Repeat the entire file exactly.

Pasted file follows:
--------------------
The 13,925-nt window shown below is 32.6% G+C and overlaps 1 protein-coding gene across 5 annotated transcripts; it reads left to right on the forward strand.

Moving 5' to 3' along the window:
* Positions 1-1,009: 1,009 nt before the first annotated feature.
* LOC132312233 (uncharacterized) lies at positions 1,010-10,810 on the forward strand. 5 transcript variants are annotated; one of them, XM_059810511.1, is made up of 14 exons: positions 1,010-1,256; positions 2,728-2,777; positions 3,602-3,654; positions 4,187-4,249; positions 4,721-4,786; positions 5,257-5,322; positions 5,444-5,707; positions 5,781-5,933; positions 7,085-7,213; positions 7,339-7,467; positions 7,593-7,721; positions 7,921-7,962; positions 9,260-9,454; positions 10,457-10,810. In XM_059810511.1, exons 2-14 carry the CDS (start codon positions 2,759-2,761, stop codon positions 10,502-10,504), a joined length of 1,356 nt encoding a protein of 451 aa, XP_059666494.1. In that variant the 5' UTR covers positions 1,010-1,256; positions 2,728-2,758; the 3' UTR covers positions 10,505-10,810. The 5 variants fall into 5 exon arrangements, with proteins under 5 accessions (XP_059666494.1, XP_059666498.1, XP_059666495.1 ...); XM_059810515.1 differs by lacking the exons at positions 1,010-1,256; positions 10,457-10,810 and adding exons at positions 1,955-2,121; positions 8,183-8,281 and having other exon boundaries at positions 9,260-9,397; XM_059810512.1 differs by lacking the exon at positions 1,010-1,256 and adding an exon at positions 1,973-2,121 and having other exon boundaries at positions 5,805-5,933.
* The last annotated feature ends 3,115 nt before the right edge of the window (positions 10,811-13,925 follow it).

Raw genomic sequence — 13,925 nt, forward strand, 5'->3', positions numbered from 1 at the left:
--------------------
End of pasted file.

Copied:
The 13,925-nt window shown below is 32.6% G+C and overlaps 1 protein-coding gene across 5 annotated transcripts; it reads left to right on the forward strand.

Moving 5' to 3' along the window:
* Positions 1-1,009: 1,009 nt before the first annotated feature.
* LOC132312233 (uncharacterized) lies at positions 1,010-10,810 on the forward strand. 5 transcript variants are annotated; one of them, XM_059810511.1, is made up of 14 exons: positions 1,010-1,256; positions 2,728-2,777; positions 3,602-3,654; positions 4,187-4,249; positions 4,721-4,786; positions 5,257-5,322; positions 5,444-5,707; positions 5,781-5,933; positions 7,085-7,213; positions 7,339-7,467; positions 7,593-7,721; positions 7,921-7,962; positions 9,260-9,454; positions 10,457-10,810. In XM_059810511.1, exons 2-14 carry the CDS (start codon positions 2,759-2,761, stop codon positions 10,502-10,504), a joined length of 1,356 nt encoding a protein of 451 aa, XP_059666494.1. In that variant the 5' UTR covers positions 1,010-1,256; positions 2,728-2,758; the 3' UTR covers positions 10,505-10,810. The 5 variants fall into 5 exon arrangements, with proteins under 5 accessions (XP_059666494.1, XP_059666498.1, XP_059666495.1 ...); XM_059810515.1 differs by lacking the exons at positions 1,010-1,256; positions 10,457-10,810 and adding exons at positions 1,955-2,121; positions 8,183-8,281 and having other exon boundaries at positions 9,260-9,397; XM_059810512.1 differs by lacking the exon at positions 1,010-1,256 and adding an exon at positions 1,973-2,121 and having other exon boundaries at positions 5,805-5,933.
* The last annotated feature ends 3,115 nt before the right edge of the window (positions 10,811-13,925 follow it).

Raw genomic sequence — 13,925 nt, forward strand, 5'->3', positions numbered from 1 at the left: